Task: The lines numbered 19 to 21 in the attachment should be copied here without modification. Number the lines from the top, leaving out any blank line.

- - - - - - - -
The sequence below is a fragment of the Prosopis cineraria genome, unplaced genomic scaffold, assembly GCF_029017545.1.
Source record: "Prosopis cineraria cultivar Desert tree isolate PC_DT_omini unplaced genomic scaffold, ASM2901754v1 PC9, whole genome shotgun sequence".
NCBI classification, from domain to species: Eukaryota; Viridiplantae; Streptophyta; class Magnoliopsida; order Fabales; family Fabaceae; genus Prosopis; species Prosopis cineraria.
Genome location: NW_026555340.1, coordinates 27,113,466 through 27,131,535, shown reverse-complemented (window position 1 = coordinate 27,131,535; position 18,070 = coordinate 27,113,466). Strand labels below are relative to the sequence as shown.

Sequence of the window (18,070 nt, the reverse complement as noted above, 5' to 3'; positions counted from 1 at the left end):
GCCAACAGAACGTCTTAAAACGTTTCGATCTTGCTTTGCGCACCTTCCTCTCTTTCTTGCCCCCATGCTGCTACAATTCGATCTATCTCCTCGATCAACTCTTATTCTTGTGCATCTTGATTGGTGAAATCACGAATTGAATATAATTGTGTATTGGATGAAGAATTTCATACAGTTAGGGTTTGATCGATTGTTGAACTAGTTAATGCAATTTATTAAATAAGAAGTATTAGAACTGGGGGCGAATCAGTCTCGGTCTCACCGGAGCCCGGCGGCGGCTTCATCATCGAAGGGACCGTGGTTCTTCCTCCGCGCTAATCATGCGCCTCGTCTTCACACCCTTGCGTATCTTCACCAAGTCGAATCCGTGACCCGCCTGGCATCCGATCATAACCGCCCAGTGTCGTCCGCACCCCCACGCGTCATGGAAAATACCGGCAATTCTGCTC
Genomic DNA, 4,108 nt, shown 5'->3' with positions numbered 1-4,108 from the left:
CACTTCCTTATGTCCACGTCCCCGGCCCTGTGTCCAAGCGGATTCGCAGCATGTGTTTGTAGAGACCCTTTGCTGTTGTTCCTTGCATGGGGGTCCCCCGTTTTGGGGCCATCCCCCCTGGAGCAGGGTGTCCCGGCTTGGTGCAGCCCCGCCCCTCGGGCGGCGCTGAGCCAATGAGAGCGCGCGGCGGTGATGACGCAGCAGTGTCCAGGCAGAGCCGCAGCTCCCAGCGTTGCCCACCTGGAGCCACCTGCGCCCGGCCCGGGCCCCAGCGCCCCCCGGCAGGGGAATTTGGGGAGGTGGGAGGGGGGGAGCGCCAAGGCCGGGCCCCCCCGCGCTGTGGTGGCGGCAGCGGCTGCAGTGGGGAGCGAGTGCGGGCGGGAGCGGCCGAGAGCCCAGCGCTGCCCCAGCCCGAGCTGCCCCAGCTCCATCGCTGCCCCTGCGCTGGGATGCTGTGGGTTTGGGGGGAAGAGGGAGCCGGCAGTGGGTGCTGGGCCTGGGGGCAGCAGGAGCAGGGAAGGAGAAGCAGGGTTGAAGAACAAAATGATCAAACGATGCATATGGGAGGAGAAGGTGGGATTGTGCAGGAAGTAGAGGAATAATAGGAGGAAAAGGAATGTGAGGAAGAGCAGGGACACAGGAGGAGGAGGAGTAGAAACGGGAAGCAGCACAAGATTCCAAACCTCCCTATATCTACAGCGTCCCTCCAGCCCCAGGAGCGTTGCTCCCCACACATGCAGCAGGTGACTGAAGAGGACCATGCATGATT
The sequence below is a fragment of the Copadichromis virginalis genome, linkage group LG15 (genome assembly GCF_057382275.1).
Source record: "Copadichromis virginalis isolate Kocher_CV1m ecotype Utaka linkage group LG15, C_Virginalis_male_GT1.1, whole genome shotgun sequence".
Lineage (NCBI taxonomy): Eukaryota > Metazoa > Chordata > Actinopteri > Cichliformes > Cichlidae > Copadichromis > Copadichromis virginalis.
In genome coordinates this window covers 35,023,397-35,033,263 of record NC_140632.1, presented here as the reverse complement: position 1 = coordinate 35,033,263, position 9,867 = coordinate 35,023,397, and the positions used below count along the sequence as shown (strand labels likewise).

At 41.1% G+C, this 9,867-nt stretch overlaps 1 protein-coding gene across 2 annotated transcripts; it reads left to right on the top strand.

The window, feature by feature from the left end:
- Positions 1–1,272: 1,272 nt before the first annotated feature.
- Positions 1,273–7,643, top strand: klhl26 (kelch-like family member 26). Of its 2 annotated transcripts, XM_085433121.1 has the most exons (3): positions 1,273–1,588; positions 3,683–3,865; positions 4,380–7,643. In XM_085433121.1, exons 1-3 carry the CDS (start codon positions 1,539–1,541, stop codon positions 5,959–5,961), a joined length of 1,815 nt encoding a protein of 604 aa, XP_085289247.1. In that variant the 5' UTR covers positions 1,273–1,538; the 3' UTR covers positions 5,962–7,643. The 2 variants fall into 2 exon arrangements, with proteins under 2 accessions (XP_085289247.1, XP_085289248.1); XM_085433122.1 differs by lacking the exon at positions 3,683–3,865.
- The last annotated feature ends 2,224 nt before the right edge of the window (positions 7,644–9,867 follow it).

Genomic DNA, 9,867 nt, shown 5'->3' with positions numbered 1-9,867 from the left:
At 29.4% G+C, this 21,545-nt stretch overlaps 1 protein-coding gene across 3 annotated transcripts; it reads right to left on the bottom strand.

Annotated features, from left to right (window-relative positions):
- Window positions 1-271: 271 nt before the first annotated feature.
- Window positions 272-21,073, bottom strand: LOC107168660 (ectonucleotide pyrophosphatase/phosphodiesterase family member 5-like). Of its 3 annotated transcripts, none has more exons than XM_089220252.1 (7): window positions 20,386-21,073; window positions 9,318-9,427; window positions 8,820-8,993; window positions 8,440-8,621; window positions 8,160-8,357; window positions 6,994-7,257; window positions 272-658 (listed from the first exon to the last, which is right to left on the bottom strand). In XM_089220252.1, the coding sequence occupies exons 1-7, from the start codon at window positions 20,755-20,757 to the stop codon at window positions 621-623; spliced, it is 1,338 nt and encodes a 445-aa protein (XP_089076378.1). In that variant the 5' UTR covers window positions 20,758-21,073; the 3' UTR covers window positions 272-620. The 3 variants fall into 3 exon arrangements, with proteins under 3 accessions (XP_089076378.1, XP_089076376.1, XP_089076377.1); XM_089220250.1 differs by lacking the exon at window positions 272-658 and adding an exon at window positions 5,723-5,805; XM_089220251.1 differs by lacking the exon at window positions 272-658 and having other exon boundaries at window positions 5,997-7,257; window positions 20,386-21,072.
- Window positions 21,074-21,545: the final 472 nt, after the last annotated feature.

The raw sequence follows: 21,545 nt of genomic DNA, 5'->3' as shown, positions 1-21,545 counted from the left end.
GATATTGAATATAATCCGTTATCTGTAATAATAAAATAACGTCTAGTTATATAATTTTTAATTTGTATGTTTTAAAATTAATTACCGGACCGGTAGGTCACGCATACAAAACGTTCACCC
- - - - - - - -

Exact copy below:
At 29.4% G+C, this 21,545-nt stretch overlaps 1 protein-coding gene across 3 annotated transcripts; it reads right to left on the bottom strand.

Annotated features, from left to right (window-relative positions):
- Window positions 1-271: 271 nt before the first annotated feature.